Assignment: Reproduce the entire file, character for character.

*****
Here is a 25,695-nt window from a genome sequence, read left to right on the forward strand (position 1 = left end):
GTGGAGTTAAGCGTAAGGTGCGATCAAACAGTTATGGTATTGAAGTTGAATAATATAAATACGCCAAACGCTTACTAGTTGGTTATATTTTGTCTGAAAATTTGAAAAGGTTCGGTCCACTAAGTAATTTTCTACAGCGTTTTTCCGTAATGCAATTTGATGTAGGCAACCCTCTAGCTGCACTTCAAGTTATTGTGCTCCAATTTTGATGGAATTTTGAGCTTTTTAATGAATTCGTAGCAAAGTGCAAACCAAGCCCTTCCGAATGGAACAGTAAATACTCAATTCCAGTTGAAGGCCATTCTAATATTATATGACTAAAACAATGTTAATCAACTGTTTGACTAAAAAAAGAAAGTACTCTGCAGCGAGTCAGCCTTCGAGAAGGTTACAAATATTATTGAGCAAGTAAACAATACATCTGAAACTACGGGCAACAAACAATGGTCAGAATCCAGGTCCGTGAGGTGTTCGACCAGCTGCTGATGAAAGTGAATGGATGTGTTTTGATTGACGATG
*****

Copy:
Here is a 25,695-nt window from a genome sequence, read left to right on the forward strand (position 1 = left end):
GTGGAGTTAAGCGTAAGGTGCGATCAAACAGTTATGGTATTGAAGTTGAATAATATAAATACGCCAAACGCTTACTAGTTGGTTATATTTTGTCTGAAAATTTGAAAAGGTTCGGTCCACTAAGTAATTTTCTACAGCGTTTTTCCGTAATGCAATTTGATGTAGGCAACCCTCTAGCTGCACTTCAAGTTATTGTGCTCCAATTTTGATGGAATTTTGAGCTTTTTAATGAATTCGTAGCAAAGTGCAAACCAAGCCCTTCCGAATGGAACAGTAAATACTCAATTCCAGTTGAAGGCCATTCTAATATTATATGACTAAAACAATGTTAATCAACTGTTTGACTAAAAAAAGAAAGTACTCTGCAGCGAGTCAGCCTTCGAGAAGGTTACAAATATTATTGAGCAAGTAAACAATACATCTGAAACTACGGGCAACAAACAATGGTCAGAATCCAGGTCCGTGAGGTGTTCGACCAGCTGCTGATGAAAGTGAATGGATGTGTTTTGATTGACGATG